Dijkstra SH, van Beek A, Janssen JW, de Vleeschouwer LH, Huysman WA, van den Akker EL.
Arch Dis Child. 2007 Sep;92(9):750-3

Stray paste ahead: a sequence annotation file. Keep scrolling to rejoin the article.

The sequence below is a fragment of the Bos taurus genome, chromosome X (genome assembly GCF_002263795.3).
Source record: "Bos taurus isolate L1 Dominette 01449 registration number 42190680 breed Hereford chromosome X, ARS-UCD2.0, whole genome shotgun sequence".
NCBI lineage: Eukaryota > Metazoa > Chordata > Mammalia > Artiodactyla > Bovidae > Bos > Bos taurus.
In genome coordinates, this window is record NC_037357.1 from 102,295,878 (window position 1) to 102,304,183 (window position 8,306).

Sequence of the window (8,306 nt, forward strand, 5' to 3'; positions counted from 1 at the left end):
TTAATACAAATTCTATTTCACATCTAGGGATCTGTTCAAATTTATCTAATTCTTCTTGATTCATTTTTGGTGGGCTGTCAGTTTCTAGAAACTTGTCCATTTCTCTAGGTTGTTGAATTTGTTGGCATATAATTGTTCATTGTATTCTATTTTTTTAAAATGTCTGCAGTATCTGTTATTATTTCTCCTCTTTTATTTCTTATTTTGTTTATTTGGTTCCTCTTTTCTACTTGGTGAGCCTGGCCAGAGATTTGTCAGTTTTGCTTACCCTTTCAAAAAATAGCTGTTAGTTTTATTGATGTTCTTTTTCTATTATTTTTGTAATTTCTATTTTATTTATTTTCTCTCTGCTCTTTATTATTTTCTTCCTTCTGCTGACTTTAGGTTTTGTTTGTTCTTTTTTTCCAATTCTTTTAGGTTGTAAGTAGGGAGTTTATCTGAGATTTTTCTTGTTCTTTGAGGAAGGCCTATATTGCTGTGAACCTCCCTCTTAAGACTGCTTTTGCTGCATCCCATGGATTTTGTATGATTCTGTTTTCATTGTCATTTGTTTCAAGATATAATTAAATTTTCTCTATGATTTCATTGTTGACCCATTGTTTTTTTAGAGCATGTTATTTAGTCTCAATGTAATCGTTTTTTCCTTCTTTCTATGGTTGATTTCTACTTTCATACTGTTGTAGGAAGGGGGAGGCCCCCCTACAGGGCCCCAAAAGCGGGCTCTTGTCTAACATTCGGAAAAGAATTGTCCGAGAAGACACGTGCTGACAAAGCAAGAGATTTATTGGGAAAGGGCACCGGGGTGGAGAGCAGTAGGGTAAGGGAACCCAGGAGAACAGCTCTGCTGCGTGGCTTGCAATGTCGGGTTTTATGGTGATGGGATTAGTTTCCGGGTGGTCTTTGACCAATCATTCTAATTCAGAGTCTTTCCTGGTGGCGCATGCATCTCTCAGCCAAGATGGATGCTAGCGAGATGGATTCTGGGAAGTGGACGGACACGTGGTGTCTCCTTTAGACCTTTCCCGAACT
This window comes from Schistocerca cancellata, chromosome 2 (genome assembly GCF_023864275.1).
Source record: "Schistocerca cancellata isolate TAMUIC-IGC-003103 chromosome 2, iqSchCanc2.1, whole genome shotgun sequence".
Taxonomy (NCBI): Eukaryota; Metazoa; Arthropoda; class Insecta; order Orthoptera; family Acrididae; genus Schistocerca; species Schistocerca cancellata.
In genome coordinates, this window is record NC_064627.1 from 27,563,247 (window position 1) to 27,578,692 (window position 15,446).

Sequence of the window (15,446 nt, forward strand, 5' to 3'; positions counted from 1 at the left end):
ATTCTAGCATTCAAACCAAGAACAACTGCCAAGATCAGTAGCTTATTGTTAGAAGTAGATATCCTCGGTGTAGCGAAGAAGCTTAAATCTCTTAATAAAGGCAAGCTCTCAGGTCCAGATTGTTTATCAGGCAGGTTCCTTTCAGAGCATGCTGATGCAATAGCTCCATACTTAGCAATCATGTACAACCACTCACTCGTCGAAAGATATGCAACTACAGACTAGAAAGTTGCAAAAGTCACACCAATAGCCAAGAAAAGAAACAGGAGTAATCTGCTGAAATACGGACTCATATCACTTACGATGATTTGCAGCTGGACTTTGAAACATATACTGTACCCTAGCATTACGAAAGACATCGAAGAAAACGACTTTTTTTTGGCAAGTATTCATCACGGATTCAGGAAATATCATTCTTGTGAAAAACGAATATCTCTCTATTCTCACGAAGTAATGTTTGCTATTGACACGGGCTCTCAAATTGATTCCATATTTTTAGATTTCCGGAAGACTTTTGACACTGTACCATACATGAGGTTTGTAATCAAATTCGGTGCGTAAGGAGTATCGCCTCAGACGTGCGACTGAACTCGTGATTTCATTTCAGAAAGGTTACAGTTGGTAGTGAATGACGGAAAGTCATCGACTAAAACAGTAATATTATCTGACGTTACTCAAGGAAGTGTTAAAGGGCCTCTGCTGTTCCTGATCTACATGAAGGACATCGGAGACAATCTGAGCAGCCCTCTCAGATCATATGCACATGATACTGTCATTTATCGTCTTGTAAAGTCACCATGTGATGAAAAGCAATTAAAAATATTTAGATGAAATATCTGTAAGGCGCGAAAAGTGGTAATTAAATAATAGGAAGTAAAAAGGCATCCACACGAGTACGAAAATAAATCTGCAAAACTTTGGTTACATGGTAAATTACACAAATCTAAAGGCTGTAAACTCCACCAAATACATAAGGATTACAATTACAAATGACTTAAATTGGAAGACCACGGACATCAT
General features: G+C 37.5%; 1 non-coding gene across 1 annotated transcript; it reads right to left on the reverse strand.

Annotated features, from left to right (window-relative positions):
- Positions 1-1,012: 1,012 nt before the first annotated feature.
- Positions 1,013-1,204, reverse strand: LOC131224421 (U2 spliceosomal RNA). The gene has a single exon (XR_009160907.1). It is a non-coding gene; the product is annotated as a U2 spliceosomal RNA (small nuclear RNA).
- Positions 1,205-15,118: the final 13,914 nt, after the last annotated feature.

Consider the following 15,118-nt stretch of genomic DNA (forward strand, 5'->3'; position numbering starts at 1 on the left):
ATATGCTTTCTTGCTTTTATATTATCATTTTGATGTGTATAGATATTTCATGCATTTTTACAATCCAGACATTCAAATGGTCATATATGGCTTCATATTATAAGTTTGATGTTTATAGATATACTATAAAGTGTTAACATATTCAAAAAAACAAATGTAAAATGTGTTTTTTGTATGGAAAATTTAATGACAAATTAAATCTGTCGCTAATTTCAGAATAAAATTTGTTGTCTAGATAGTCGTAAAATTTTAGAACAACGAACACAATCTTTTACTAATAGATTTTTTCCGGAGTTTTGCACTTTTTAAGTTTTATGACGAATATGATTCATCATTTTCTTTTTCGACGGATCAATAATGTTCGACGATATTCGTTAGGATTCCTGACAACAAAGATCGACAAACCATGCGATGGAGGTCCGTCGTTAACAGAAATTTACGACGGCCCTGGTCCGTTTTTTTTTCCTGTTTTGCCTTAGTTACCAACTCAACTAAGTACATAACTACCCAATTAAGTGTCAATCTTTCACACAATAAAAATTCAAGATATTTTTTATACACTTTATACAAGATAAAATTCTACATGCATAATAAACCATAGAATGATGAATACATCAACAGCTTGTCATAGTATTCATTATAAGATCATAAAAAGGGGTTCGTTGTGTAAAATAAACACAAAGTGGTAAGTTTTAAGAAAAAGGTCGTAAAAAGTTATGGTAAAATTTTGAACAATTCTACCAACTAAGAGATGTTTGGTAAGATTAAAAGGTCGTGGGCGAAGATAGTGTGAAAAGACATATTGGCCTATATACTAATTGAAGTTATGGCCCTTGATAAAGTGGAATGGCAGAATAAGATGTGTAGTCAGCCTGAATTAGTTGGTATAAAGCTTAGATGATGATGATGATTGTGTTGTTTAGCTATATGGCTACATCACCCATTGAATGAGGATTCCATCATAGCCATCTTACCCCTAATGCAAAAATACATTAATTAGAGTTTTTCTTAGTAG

OBJECTIVE: To determine the prevalence of vitamin D deficiency in newborn infants of mothers at risk of vitamin D deficiency because of dark skin or the wearing of concealing clothes (such as a veil) compared with a group presumed not to be at risk. A second aim was to correlate these newborn infants' vitamin D concentrations with biochemical parameters of vitamin D metabolism and bone turnover at birth. DESIGN: A prospective study conducted between April 2004 and February 2006 including women delivering during this period and their newborn infants. SETTING: The outpatient clinic of the obstetrics department, Sint Franciscus Gasthuis, Rotterdam, the Netherlands. PATIENTS: Eighty seven newborn infants of healthy mothers with either dark skin and/or concealing clothing (risk group) or light skin (control group). RESULTS: We found a significant difference in the prevalence of vitamin D deficiency (25-hydroxyvitamin D(3) less than 25 nmol/l) between newborn infants of mothers at risk and those of mothers in the control group (63.3% vs 15.8%; p less than 0.001). Mean alkaline phosphatase concentrations were significantly higher in the at risk group. CONCLUSIONS: Newborn infants of mothers with dark skin or wearing concealing clothes are at great risk of vitamin D deficiency at birth. The clinical implications are unknown. Further research is necessary to determine the long-term consequences of maternal and neonatal vitamin D deficiency so that guidelines on vitamin D supplementation during pregnancy can be issued.